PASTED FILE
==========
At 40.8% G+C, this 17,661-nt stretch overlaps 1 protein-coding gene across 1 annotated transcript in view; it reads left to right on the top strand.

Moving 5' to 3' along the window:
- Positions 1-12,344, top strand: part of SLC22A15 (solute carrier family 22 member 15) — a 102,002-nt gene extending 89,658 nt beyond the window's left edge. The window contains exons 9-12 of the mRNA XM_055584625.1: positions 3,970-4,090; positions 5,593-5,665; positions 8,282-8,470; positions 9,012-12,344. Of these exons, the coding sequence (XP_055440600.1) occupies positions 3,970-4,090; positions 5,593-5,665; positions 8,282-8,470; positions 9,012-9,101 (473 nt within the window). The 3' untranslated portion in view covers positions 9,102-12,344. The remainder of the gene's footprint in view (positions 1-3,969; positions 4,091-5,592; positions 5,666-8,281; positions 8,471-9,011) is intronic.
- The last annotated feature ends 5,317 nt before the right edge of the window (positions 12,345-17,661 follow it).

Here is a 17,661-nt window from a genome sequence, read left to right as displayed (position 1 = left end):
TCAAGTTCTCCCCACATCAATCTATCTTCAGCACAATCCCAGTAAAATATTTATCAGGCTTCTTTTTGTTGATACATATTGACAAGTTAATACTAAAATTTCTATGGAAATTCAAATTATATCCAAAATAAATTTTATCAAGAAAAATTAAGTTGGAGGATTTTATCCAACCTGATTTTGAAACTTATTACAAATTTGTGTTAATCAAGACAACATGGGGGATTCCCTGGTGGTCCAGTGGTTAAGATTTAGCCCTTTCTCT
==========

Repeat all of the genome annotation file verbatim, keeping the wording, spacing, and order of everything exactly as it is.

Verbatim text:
At 40.8% G+C, this 17,661-nt stretch overlaps 1 protein-coding gene across 1 annotated transcript in view; it reads left to right on the top strand.

Moving 5' to 3' along the window:
- Positions 1-12,344, top strand: part of SLC22A15 (solute carrier family 22 member 15) — a 102,002-nt gene extending 89,658 nt beyond the window's left edge. The window contains exons 9-12 of the mRNA XM_055584625.1: positions 3,970-4,090; positions 5,593-5,665; positions 8,282-8,470; positions 9,012-12,344. Of these exons, the coding sequence (XP_055440600.1) occupies positions 3,970-4,090; positions 5,593-5,665; positions 8,282-8,470; positions 9,012-9,101 (473 nt within the window). The 3' untranslated portion in view covers positions 9,102-12,344. The remainder of the gene's footprint in view (positions 1-3,969; positions 4,091-5,592; positions 5,666-8,281; positions 8,471-9,011) is intronic.
- The last annotated feature ends 5,317 nt before the right edge of the window (positions 12,345-17,661 follow it).

Here is a 17,661-nt window from a genome sequence, read left to right as displayed (position 1 = left end):
TCAAGTTCTCCCCACATCAATCTATCTTCAGCACAATCCCAGTAAAATATTTATCAGGCTTCTTTTTGTTGATACATATTGACAAGTTAATACTAAAATTTCTATGGAAATTCAAATTATATCCAAAATAAATTTTATCAAGAAAAATTAAGTTGGAGGATTTTATCCAACCTGATTTTGAAACTTATTACAAATTTGTGTTAATCAAGACAACATGGGGGATTCCCTGGTGGTCCAGTGGTTAAGATTTAGCCCTTTCTCT